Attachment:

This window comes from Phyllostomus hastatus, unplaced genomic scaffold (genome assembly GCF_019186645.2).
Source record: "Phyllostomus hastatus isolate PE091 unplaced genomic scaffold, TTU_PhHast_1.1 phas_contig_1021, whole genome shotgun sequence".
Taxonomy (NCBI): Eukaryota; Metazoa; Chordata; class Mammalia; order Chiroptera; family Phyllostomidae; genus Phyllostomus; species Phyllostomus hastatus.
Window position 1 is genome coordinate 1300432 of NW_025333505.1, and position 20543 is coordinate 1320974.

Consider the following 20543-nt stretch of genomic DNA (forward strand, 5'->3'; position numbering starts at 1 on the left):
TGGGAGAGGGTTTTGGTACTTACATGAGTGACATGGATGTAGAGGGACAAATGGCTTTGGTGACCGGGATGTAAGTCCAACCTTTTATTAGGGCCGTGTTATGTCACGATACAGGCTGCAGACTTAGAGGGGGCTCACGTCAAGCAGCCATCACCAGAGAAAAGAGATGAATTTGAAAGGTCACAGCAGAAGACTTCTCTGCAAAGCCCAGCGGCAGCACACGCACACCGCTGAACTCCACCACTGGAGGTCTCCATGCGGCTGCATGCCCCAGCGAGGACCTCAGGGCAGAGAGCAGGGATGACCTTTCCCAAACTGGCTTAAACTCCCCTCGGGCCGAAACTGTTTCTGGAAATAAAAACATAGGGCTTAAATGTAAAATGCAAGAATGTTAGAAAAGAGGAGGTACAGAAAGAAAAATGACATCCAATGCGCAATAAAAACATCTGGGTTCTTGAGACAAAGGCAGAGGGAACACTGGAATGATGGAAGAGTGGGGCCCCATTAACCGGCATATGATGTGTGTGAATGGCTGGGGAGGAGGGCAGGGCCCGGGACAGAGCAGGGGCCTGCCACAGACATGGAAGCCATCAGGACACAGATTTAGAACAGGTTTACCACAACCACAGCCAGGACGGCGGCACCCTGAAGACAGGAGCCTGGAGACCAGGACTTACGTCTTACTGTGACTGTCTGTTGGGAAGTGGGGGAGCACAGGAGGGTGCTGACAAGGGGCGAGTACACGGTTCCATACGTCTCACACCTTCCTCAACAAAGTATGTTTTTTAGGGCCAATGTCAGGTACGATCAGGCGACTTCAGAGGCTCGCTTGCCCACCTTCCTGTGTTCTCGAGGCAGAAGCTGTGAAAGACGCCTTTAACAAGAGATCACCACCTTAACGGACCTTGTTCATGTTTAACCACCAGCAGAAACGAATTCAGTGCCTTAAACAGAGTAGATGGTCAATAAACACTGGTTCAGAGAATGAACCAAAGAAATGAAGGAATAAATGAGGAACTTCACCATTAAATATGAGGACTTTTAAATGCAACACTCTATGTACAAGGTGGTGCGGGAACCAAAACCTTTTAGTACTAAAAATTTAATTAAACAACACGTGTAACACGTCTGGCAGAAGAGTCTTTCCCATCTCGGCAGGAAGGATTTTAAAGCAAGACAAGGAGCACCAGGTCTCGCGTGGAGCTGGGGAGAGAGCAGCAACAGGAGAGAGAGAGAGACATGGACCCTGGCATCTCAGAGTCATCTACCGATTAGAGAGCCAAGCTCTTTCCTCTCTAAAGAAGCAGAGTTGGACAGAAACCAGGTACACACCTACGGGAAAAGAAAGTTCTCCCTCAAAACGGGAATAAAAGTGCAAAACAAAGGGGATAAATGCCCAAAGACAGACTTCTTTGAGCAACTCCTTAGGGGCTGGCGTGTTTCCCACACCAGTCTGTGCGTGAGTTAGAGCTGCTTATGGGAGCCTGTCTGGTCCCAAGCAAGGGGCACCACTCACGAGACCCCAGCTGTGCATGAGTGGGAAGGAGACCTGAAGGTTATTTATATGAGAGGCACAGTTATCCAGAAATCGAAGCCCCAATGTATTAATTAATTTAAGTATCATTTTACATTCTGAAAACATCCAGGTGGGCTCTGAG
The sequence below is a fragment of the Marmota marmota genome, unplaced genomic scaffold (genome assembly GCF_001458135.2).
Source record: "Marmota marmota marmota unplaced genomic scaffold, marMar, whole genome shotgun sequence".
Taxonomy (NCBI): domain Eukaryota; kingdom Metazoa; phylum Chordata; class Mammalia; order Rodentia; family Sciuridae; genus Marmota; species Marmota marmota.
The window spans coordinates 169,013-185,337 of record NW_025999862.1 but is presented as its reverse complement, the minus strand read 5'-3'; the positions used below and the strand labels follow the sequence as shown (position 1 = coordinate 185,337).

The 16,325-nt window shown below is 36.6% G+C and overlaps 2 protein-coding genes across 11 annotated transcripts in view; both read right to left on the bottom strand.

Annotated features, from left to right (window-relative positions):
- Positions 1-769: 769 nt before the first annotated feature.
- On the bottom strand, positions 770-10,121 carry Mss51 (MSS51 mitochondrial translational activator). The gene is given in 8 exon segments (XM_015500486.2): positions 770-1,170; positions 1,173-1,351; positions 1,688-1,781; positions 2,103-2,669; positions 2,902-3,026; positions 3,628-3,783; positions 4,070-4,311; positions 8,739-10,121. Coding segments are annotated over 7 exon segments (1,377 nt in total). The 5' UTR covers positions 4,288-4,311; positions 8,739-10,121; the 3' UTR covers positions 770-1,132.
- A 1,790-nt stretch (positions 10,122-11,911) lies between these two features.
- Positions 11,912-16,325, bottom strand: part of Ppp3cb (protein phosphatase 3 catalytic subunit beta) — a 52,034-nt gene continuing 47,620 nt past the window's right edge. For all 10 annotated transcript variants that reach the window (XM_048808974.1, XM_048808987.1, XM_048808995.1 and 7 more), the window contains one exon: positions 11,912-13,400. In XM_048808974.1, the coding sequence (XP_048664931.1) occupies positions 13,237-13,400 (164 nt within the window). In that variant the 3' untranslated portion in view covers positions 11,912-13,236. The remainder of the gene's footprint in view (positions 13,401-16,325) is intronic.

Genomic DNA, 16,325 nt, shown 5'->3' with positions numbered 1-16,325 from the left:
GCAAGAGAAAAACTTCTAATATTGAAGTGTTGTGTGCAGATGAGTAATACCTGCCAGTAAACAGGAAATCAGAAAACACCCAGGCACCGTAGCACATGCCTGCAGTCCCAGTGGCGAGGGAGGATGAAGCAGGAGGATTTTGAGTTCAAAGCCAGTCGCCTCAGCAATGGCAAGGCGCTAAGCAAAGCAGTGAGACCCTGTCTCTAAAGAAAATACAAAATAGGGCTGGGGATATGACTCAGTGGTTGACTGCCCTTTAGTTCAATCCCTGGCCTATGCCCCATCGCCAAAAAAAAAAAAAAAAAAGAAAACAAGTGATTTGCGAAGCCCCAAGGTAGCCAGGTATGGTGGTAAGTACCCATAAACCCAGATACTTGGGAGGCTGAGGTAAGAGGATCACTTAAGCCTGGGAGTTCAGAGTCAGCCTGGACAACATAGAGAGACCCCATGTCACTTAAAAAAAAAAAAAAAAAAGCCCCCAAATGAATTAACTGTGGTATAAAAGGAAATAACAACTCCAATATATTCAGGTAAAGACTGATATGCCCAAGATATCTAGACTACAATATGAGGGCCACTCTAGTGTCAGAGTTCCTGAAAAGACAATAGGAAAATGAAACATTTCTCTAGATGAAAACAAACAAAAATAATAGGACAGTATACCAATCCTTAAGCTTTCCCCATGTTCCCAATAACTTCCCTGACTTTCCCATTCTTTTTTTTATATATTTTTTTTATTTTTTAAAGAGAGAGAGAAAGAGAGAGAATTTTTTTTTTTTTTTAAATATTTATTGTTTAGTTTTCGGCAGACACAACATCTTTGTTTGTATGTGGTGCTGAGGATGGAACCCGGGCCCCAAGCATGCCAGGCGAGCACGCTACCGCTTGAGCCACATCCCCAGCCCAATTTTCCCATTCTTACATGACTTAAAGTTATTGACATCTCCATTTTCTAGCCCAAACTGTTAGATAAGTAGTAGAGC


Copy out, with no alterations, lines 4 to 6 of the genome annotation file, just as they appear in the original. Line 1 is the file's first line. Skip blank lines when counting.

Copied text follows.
Window position 1 is genome coordinate 1300432 of NW_025333505.1, and position 20543 is coordinate 1320974.

Consider the following 20543-nt stretch of genomic DNA (forward strand, 5'->3'; position numbering starts at 1 on the left):
TGGGAGAGGGTTTTGGTACTTACATGAGTGACATGGATGTAGAGGGACAAATGGCTTTGGTGACCGGGATGTAAGTCCAACCTTTTATTAGGGCCGTGTTATGTCACGATACAGGCTGCAGACTTAGAGGGGGCTCACGTCAAGCAGCCATCACCAGAGAAAAGAGATGAATTTGAAAGGTCACAGCAGAAGACTTCTCTGCAAAGCCCAGCGGCAGCACACGCACACCGCTGAACTCCACCACTGGAGGTCTCCATGCGGCTGCATGCCCCAGCGAGGACCTCAGGGCAGAGAGCAGGGATGACCTTTCCCAAACTGGCTTAAACTCCCCTCGGGCCGAAACTGTTTCTGGAAATAAAAACATAGGGCTTAAATGTAAAATGCAAGAATGTTAGAAAAGAGGAGGTACAGAAAGAAAAATGACATCCAATGCGCAATAAAAACATCTGGGTTCTTGAGACAAAGGCAGAGGGAACACTGGAATGATGGAAGAGTGGGGCCCCATTAACCGGCATATGATGTGTGTGAATGGCTGGGGAGGAGGGCAGGGCCCGGGACAGAGCAGGGGCCTGCCACAGACATGGAAGCCATCAGGACACAGATTTAGAACAGGTTTACCACAACCACAGCCAGGACGGCGGCACCCTGAAGACAGGAGCCTGGAGACCAGGACTTACGTCTTACTGTGACTGTCTGTTGGGAAGTGGGGGAGCACAGGAGGGTGCTGACAAGGGGCGAGTACACGGTTCCATACGTCTCACACCTTCCTCAACAAAGTATGTTTTTTAGGGCCAATGTCAGGTACGATCAGGCGACTTCAGAGGCTCGCTTGCCCACCTTCCTGTGTTCTCGAGGCAGAAGCTGTGAAAGACGCCTTTAACAAGAGATCACCACCTTAACGGACCTTGTTCATGTTTAACCACCAGCAGAAACGAATTCAGTGCCTTAAACAGAGTAGATGGTCAATAAACACTGGTTCAGAGAATGAACCAAAGAAATGAAGGAATAAATGAGGAACTTCACCATTAAATATGAGGACTTTTAAATGCAACACTCTATGTACAAGGTGGTGCGGGAACCAAAACCTTTTAGTACTAAAAATTTAATTAAACAACACGTGTAACACGTCTGGCAGAAGAGTCTTTCCCATCTCGGCAGGAAGGATTTTAAAGCAAGACAAGGAGCACCAGGTCTCGCGTGGAGCTGGGGAGAGAGCAGCAACAGGAGAGAGAGAGAGACATGGACCCTGGCATCTCAGAGTCATCTACCGATTAGAGAGCCAAGCTCTTTCCTCTCTAAAGAAGCAGAGTTGGACAGAAACCAGGTACACACCTACGGGAAAAGAAAGTTCTCCCTCAAAACGGGAATAAAAGTGCAAAACAAAGGGGATAAATGCCCAAAGACAGACTTCTTTGAGCAACTCCTTAGGGGCTGGCGTGTTTCCCACACCAGTCTGTGCGTGAGTTAGAGCTGCTTATGGGAGCCTGTCTGGTCCCAAGCAAGGGGCACCACTCACGAGACCCCAGCTGTGCATGAGTGGGAAGGAGACCTGAAGGTTATTTATATGAGAGGCACAGTTATCCAGAAATCGAAGCCCCAATGTATTAATTAATTTAAGTATCATTTTACATTCTGAAAACATCCAGGTGGGCTCTGAG